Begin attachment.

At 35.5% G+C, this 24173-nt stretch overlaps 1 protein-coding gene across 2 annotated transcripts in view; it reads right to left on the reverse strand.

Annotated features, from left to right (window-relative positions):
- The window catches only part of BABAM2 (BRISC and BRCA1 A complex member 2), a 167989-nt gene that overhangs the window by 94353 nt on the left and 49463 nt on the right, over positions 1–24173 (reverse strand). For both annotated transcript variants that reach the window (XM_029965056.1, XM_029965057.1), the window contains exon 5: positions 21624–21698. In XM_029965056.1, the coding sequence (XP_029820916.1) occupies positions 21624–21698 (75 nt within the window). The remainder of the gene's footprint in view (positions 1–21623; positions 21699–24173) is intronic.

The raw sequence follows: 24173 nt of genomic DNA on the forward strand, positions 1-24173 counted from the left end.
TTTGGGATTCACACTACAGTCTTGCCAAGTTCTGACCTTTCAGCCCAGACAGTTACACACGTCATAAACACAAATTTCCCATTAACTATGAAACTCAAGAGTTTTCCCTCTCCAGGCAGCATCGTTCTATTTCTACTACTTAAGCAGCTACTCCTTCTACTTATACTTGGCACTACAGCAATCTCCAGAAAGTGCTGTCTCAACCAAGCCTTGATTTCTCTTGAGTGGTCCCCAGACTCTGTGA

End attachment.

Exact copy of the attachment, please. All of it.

At 35.5% G+C, this 24173-nt stretch overlaps 1 protein-coding gene across 2 annotated transcripts in view; it reads right to left on the reverse strand.

Annotated features, from left to right (window-relative positions):
- The window catches only part of BABAM2 (BRISC and BRCA1 A complex member 2), a 167989-nt gene that overhangs the window by 94353 nt on the left and 49463 nt on the right, over positions 1–24173 (reverse strand). For both annotated transcript variants that reach the window (XM_029965056.1, XM_029965057.1), the window contains exon 5: positions 21624–21698. In XM_029965056.1, the coding sequence (XP_029820916.1) occupies positions 21624–21698 (75 nt within the window). The remainder of the gene's footprint in view (positions 1–21623; positions 21699–24173) is intronic.

The raw sequence follows: 24173 nt of genomic DNA on the forward strand, positions 1-24173 counted from the left end.
TTTGGGATTCACACTACAGTCTTGCCAAGTTCTGACCTTTCAGCCCAGACAGTTACACACGTCATAAACACAAATTTCCCATTAACTATGAAACTCAAGAGTTTTCCCTCTCCAGGCAGCATCGTTCTATTTCTACTACTTAAGCAGCTACTCCTTCTACTTATACTTGGCACTACAGCAATCTCCAGAAAGTGCTGTCTCAACCAAGCCTTGATTTCTCTTGAGTGGTCCCCAGACTCTGTGA